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This is the Key to Discovering Your Peace of Mind in A Fast-Paced Life

With life in Arabia more demanding than ever, meditation might be the key to warding off depression.

Photographed by Guy Aroch for Vogue Arabia March 2018

Life in modern-day society is overwhelming, whether you are on the go in Dubai or part of the competitive landscape of Riyadh. From the moment you wake up, the balancing act between family, work and finding a moment for yourself begins. On social media, too many appear to strive to keep up with the Joneses, let alone the Kardashians. According to the World Health Organization, 300 million people globally suffer from depression. Of this figure, nearly 50% also endure anxiety disorders. The Anxiety and Depression Association of America reports that those suffering the most are between 18 and 25 years old, with the median age being 32.5.

“Distraction has become the go-to coping mechanism for people trying to deal with stress, creating deeply rooted negative patterns of managing problems,” says Soniyaa Kiran Punjabi, a hypnotherapist, holistic wellness consultant, and founder of Illuminations Wellbeing Center in Dubai. “In spite of consumerism reaching its peak and material aspirations having been achieved, many people are discontent and unhappy,” she adds. “Not dealing with stress leads to it seeping into all areas of our lives, causing us to question every choice we’ve ever made and not being able to pinpoint the cause of our pain.”

Enter meditation. The National Center for Complementary and Integrative Health in the US reported that in 2012, 4.1% of adults regularly medidated. This figure increased to 14.2% in 2017, suggesting that people, including celebrities like Rami Malek, Madonna, Bella Hadid, and Hugh Jackman, are recognizing stress as a gateway to depression and are looking to resolve it with an approach not typical to conventional medical care. Hadid has a meditation playlist to help her sleep, while health and fitness expert Jay Cardiello recently suggested to Malek that he use the first eight minutes of the morning to “create a personal incantation and give gratitude.” “Every time Malek came to a workout, I could tell if he was winning the day because of the mind frame that he set,” Cardiello says.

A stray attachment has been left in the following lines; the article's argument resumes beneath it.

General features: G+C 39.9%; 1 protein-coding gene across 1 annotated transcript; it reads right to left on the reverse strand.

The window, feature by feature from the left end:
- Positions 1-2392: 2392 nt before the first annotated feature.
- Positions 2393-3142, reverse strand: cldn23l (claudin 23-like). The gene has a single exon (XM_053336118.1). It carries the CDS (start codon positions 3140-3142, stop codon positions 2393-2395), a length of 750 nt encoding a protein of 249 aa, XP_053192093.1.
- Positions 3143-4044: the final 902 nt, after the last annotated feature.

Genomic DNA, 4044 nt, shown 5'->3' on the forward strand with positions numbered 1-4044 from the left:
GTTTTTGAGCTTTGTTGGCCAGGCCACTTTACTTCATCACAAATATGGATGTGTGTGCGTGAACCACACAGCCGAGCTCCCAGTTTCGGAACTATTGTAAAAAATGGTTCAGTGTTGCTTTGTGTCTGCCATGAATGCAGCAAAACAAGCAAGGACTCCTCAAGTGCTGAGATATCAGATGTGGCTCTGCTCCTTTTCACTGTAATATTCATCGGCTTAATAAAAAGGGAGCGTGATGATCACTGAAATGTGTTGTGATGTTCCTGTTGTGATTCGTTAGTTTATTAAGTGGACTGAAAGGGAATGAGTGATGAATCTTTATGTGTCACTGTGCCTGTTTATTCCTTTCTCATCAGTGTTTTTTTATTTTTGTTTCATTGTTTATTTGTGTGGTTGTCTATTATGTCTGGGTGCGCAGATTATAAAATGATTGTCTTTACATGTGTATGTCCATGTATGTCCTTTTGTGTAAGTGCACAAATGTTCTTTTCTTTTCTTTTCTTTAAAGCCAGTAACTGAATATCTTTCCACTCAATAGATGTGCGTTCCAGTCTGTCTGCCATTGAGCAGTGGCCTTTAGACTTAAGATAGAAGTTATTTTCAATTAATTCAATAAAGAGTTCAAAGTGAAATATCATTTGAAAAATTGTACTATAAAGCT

“Meditation is the act of being aware, with gentle alertness of your breath, thoughts, emotions, and bodily sensations,” explains Madeeha Afridi, a counseling psychologist at The Lighthouse Center for Wellbeing in Dubai. Meditation can also include mindfulness, where you observe your thoughts and emotions but let them pass; transcendental meditation, where you chant a personal mantra for 20 minutes, twice a day; guided meditation; and breathwork. “Meditation allows us to expand our awareness inwards so that we can explore the power and influence of our mind and body and the energies that flow through us,” says Kiran Punjabi.

Meditation, as well as yoga, look to restoring and maintaining the equilibrium of the mind and body, yet there are differences. “Meditation is unique in its benefits in the way that regular practice can alter the regions of the brain that directly impact how positively we think, feel, and make healthy and supportive choices in all areas of our life,” says Afridi. This is attained by slowing down and controlling your breathing. Be aware of a calm consciousness of your breath, emotions, and bodily sensations. Only then can you achieve stillness of the mind.